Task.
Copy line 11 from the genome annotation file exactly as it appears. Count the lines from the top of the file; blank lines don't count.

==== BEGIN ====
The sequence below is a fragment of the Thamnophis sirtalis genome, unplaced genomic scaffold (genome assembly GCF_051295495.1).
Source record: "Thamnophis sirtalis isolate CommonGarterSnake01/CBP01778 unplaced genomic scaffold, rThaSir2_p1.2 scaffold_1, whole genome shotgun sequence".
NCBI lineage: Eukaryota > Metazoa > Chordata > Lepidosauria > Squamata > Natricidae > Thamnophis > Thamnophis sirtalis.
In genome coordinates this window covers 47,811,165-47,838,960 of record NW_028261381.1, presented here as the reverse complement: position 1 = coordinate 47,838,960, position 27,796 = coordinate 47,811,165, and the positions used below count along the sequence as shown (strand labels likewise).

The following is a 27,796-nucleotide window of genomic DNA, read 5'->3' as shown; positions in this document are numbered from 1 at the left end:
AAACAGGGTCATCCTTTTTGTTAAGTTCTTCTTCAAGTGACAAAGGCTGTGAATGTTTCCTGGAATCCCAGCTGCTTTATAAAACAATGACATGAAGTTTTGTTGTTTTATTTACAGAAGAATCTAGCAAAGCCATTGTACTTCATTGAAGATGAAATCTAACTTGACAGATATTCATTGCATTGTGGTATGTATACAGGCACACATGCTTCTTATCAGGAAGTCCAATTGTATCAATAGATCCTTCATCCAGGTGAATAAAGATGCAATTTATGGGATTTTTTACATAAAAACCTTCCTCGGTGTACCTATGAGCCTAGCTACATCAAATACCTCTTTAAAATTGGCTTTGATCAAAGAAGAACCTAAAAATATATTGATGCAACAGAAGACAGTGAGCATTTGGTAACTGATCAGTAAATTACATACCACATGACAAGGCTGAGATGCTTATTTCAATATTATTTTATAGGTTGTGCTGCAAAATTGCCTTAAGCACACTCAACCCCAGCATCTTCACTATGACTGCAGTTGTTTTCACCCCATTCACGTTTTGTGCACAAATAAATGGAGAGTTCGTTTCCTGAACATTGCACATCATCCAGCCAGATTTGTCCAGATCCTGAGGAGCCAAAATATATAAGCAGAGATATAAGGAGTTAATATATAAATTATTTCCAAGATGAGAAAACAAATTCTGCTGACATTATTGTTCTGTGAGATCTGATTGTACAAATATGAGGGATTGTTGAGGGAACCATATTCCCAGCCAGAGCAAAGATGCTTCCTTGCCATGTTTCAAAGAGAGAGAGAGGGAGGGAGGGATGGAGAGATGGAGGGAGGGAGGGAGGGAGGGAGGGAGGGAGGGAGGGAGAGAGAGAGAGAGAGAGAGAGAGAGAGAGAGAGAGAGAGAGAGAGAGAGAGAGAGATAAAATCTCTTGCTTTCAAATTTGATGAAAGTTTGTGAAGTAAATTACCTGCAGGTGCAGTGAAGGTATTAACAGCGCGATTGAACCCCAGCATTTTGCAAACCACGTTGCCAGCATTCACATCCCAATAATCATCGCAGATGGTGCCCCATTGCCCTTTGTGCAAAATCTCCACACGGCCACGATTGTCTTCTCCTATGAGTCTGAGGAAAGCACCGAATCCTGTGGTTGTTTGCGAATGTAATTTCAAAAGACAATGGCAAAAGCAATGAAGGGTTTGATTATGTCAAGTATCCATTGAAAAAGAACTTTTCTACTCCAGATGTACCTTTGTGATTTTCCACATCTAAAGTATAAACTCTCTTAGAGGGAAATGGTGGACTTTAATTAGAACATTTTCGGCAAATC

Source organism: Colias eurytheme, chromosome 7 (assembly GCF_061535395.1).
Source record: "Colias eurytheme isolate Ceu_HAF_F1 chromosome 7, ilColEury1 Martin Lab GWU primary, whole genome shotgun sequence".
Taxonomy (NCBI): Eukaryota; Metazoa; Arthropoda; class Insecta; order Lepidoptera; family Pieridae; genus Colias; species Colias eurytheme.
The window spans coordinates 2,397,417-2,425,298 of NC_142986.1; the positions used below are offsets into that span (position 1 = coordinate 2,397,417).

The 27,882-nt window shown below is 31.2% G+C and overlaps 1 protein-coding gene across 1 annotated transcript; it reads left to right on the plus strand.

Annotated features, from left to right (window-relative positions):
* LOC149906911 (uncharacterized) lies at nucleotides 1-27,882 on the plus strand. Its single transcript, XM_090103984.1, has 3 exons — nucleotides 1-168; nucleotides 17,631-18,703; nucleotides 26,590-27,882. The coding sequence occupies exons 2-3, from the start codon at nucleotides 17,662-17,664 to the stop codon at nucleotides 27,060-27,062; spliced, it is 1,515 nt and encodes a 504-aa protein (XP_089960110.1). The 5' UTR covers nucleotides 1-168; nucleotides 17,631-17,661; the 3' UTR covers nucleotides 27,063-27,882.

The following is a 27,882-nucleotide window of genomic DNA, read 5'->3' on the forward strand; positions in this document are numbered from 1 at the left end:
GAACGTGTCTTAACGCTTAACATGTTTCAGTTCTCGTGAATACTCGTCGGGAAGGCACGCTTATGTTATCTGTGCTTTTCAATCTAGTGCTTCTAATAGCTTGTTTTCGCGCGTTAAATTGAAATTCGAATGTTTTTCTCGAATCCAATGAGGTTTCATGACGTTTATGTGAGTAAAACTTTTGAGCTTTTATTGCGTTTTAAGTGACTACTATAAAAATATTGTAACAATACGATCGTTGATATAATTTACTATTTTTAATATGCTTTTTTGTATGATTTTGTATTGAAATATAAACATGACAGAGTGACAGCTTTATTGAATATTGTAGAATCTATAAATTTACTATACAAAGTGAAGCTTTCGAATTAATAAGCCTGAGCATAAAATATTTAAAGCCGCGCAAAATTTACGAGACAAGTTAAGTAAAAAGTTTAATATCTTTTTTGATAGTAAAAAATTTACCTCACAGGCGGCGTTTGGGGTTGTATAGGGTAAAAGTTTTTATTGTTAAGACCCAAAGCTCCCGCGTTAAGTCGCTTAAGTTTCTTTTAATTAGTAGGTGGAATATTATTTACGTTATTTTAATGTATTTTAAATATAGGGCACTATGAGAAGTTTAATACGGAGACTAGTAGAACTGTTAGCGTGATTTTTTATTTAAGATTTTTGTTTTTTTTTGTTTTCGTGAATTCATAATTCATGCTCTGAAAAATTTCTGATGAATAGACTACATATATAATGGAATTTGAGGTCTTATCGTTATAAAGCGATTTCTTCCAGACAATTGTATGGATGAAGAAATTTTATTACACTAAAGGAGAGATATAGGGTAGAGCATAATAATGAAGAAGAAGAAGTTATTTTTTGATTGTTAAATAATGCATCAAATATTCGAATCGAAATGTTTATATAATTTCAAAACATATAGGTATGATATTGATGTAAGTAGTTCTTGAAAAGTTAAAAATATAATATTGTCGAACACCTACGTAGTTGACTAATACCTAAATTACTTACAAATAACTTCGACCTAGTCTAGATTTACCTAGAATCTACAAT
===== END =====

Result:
The 27,882-nt window shown below is 31.2% G+C and overlaps 1 protein-coding gene across 1 annotated transcript; it reads left to right on the plus strand.